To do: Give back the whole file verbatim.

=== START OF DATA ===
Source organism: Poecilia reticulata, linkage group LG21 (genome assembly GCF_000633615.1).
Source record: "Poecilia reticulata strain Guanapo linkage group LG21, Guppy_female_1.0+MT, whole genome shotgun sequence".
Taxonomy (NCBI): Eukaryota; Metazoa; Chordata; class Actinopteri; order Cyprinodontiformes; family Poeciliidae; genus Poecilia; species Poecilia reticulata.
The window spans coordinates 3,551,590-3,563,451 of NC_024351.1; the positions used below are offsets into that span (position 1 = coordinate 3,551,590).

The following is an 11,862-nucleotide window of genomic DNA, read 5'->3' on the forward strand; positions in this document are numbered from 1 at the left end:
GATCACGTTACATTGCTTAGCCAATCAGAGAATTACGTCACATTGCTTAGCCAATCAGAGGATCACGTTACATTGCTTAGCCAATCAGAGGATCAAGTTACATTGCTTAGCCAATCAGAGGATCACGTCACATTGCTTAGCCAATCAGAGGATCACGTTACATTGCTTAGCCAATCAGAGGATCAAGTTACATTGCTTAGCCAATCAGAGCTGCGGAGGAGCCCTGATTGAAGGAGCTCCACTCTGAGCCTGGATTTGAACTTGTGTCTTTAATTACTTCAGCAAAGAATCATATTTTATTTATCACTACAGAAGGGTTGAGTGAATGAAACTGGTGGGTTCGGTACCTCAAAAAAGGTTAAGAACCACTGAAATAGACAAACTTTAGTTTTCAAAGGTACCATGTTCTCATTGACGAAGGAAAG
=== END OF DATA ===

Source organism: Poecilia reticulata, linkage group LG21 (genome assembly GCF_000633615.1).
Source record: "Poecilia reticulata strain Guanapo linkage group LG21, Guppy_female_1.0+MT, whole genome shotgun sequence".
Taxonomy (NCBI): Eukaryota; Metazoa; Chordata; class Actinopteri; order Cyprinodontiformes; family Poeciliidae; genus Poecilia; species Poecilia reticulata.
The window spans coordinates 3,551,590-3,563,451 of NC_024351.1; the positions used below are offsets into that span (position 1 = coordinate 3,551,590).

The following is an 11,862-nucleotide window of genomic DNA, read 5'->3' on the forward strand; positions in this document are numbered from 1 at the left end:
GATCACGTTACATTGCTTAGCCAATCAGAGAATTACGTCACATTGCTTAGCCAATCAGAGGATCACGTTACATTGCTTAGCCAATCAGAGGATCAAGTTACATTGCTTAGCCAATCAGAGGATCACGTCACATTGCTTAGCCAATCAGAGGATCACGTTACATTGCTTAGCCAATCAGAGGATCAAGTTACATTGCTTAGCCAATCAGAGCTGCGGAGGAGCCCTGATTGAAGGAGCTCCACTCTGAGCCTGGATTTGAACTTGTGTCTTTAATTACTTCAGCAAAGAATCATATTTTATTTATCACTACAGAAGGGTTGAGTGAATGAAACTGGTGGGTTCGGTACCTCAAAAAAGGTTAAGAACCACTGAAATAGACAAACTTTAGTTTTCAAAGGTACCATGTTCTCATTGACGAAGGAAAG